Our grade was too small in size to be divided into the kind of social groups you see stereotyped in the movies and television. There were two: the extroverts and the introverts. With so few of us, it was difficult to be truly divided. By the nature of our wealthy community and just two classrooms per grade (11-15 kids per classroom), we were a ridiculously exclusive group already.

My 8 th grade year was one of many transitions. I was class president. I was the editor of the school paper. I played on nearly every girl’s sport team. I was a slender jock with a growing passion for books and music. I wore dock siders. My favorite clothing came from Banana Republic. I summered at various friends parent’s beach houses up and down the east coast but an internal revolution was taking place. 

The more detached and alone I felt (see chapter 4), the more deeply I explored underground sub culture. I was hungry to shed the uniform of my fellow classmates. The problem was that there was no easy way to evolve into this person I wanted to be; the student who wanted to wear thrift store dresses with combat boots and give the finger to anything to do with activities on a court or field. I was really a brooding writer who worshiped Anne Sexton’s poetry and was tired of delivering mundane school news in article form. I was fast becoming the record collector who wanted to learn the secret language of the Cocteau Twins records and was trying forget that I once had two hermit crabs names Asia and Toto. I was the girl who wanted to date my own offbeat Randy from Valley Girl and not any of the shallow "Val" dudes.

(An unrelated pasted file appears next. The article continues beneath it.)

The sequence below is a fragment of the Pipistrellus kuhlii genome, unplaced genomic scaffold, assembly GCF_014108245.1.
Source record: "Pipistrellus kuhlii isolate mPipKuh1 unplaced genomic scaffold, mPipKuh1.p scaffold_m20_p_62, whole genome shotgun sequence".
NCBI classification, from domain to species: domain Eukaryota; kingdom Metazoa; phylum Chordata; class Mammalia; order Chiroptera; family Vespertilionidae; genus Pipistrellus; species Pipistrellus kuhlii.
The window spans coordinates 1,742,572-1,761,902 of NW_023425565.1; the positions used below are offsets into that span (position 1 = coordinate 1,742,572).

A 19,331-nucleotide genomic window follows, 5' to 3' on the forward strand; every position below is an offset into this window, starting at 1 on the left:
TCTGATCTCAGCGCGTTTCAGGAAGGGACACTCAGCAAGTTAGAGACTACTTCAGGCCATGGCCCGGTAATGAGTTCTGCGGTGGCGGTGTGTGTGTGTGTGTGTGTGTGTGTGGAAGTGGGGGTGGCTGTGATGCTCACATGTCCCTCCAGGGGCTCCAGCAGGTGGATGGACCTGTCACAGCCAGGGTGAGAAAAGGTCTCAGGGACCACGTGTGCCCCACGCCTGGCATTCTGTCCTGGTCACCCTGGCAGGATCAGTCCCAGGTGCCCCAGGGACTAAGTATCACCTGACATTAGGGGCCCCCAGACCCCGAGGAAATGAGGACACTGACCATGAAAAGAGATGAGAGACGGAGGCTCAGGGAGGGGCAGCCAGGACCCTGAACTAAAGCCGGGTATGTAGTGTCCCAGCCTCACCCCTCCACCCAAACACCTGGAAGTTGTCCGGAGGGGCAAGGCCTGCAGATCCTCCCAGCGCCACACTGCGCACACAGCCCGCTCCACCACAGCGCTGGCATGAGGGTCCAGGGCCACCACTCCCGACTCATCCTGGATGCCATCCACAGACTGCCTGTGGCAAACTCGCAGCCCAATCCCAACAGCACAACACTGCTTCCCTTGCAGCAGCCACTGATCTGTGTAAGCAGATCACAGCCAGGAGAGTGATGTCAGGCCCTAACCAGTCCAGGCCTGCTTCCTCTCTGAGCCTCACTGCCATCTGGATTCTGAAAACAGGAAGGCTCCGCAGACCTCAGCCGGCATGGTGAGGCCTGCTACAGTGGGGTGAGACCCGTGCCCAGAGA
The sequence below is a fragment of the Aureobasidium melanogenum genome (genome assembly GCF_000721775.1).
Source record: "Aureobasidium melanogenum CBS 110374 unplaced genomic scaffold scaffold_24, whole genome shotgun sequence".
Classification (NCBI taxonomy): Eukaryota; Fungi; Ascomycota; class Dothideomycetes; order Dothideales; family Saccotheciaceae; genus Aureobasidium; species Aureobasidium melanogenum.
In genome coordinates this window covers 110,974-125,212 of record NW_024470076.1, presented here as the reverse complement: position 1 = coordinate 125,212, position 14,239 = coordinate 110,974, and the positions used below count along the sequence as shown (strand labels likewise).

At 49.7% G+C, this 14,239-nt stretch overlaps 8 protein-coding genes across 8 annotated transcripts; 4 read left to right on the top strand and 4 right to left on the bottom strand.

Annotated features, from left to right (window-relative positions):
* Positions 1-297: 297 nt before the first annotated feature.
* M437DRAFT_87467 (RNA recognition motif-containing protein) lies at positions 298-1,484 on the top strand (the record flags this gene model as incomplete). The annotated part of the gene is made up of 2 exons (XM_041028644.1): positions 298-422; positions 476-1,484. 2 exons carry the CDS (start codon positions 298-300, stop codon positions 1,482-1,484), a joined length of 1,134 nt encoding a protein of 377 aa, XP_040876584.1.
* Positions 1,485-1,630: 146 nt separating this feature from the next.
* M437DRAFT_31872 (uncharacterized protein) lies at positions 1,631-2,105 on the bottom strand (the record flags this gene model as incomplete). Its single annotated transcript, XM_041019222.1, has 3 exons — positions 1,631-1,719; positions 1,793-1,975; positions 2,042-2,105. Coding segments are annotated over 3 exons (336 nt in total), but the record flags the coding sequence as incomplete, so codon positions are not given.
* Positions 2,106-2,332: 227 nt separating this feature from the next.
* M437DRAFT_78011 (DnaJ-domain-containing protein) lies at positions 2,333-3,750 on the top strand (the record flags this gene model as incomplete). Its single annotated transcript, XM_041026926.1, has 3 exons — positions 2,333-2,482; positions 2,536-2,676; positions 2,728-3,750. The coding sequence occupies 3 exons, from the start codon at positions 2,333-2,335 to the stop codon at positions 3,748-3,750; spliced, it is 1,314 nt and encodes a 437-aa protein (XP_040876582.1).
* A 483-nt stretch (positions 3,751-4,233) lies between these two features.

There was an entire grade of peers who knew me as well as my own family did and like all school kids, they were capable of the harshest of criticisms. They could sniff out change like hound dogs so as we all muddled our way through the clumsy early teen years in sheep’s clothing together. I think many of us future freaks were holding out for high school to butterfly into the new fangled 2.0 version of ourselves.

During this time frame I fell in love for the first time. Matthew was very tall, handsome, and sensitive. His mother was a retired model. He rode horses, bathed in Polo cologne, and had dazzling dimples however if you distilled him down to his true essence, he would be the kind of John Hughes character you would love to hate. Regardless of his wavering interest in me , I ached for him to the point of obsession for several years.
His musical taste was exotic compared to my classmates as he almost exclusively listened to Peter Gabriel, Nik Kershaw, and Marillion. I didn’t know what to call Matthew’s choice of favorite bands at the time but he was the first of many Anglophiles I would meet throughout my life. It never occurred to me at the time that there were people in the world who preferred music from other countries so in the '80s this just added to Matt’s dreamy status.